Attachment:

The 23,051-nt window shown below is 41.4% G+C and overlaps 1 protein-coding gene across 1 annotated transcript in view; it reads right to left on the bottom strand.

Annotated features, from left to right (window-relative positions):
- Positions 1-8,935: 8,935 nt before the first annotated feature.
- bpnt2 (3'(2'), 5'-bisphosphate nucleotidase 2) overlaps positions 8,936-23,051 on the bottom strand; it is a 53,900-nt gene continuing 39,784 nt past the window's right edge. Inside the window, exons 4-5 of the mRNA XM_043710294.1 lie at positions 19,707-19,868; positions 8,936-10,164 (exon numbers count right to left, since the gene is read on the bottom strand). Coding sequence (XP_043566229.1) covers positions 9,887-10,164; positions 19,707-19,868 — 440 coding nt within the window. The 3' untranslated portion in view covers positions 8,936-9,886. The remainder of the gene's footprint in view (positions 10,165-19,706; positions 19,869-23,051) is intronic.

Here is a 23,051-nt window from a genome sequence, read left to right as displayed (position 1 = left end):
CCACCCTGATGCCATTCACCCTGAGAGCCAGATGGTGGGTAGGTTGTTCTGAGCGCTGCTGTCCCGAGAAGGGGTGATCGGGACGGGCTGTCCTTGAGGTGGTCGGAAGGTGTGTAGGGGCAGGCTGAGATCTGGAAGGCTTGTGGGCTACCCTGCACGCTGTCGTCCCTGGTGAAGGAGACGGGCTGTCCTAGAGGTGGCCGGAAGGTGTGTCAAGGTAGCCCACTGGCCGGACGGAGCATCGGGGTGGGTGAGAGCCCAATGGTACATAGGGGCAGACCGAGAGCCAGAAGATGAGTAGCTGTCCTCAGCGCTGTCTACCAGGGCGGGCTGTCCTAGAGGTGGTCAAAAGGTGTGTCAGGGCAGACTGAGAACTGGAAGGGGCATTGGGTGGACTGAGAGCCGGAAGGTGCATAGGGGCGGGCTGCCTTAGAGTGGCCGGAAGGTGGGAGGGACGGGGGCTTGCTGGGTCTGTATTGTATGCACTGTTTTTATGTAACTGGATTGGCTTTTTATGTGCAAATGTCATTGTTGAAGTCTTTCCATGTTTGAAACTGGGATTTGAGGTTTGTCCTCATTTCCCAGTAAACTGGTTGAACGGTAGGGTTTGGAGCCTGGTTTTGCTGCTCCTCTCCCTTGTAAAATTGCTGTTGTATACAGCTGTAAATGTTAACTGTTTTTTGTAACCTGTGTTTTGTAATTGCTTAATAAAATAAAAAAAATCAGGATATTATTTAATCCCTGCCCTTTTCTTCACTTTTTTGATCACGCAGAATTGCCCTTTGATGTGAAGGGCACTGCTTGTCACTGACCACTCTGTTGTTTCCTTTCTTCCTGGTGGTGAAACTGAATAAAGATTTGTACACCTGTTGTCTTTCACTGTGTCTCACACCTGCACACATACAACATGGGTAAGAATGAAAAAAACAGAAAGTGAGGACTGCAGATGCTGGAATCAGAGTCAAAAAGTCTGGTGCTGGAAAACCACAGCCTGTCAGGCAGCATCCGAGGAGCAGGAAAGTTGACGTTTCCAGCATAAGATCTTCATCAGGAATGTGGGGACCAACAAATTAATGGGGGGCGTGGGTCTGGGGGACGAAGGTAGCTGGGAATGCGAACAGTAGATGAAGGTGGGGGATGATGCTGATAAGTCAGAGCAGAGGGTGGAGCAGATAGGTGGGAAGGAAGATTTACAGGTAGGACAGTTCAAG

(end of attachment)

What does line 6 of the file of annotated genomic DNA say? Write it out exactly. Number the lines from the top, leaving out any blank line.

CCACCCTGATGCCATTCACCCTGAGAGCCAGATGGTGGGTAGGTTGTTCTGAGCGCTGCTGTCCCGAGAAGGGGTGATCGGGACGGGCTGTCCTTGAGGTGGTCGGAAGGTGTGTAGGGGCAGGCTGAGATCTGGAAGGCTTGTGGGCTACCCTGCACGCTGTCGTCCCTGGTGAAGGAGACGGGCTGTCCTAGAGGTGGCCGGAAGGTGTGTCAAGGTAGCCCACTGGCCGGACGGAGCATCGGGGTGGGTGAGAGCCCAATGGTACATAGGGGCAGACCGAGAGCCAGAAGATGAGTAGCTGTCCTCAGCGCTGTCTACCAGGGCGGGCTGTCCTAGAGGTGGTCAAAAGGTGTGTCAGGGCAGACTGAGAACTGGAAGGGGCATTGGGTGGACTGAGAGCCGGAAGGTGCATAGGGGCGGGCTGCCTTAGAGTGGCCGGAAGGTGGGAGGGACGGGGGCTTGCTGGGTCTGTATTGTATGCACTGTTTTTATGTAACTGGATTGGCTTTTTATGTGCAAATGTCATTGTTGAAGTCTTTCCATGTTTGAAACTGGGATTTGAGGTTTGTCCTCATTTCCCAGTAAACTGGTTGAACGGTAGGGTTTGGAGCCTGGTTTTGCTGCTCCTCTCCCTTGTAAAATTGCTGTTGTATACAGCTGTAAATGTTAACTGTTTTTTGTAACCTGTGTTTTGTAATTGCTTAATAAAATAAAAAAAATCAGGATATTATTTAATCCCTGCCCTTTTCTTCACTTTTTTGATCACGCAGAATTGCCCTTTGATGTGAAGGGCACTGCTTGTCACTGACCACTCTGTTGTTTCCTTTCTTCCTGGTGGTGAAACTGAATAAAGATTTGTACACCTGTTGTCTTTCACTGTGTCTCACACCTGCACACATACAACATGGGTAAGAATGAAAAAAACAGAAAGTGAGGACTGCAGATGCTGGAATCAGAGTCAAAAAGTCTGGTGCTGGAAAACCACAGCCTGTCAGGCAGCATCCGAGGAGCAGGAAAGTTGACGTTTCCAGCATAAGATCTTCATCAGGAATGTGGGGACCAACAAATTAATGGGGGGCGTGGGTCTGGGGGACGAAGGTAGCTGGGAATGCGAACAGTAGATGAAGGTGGGGGATGATGCTGATAAGTCAGAGCAGAGGGTGGAGCAGATAGGTGGGAAGGAAGATTTACAGGTAGGACAGTTCAAG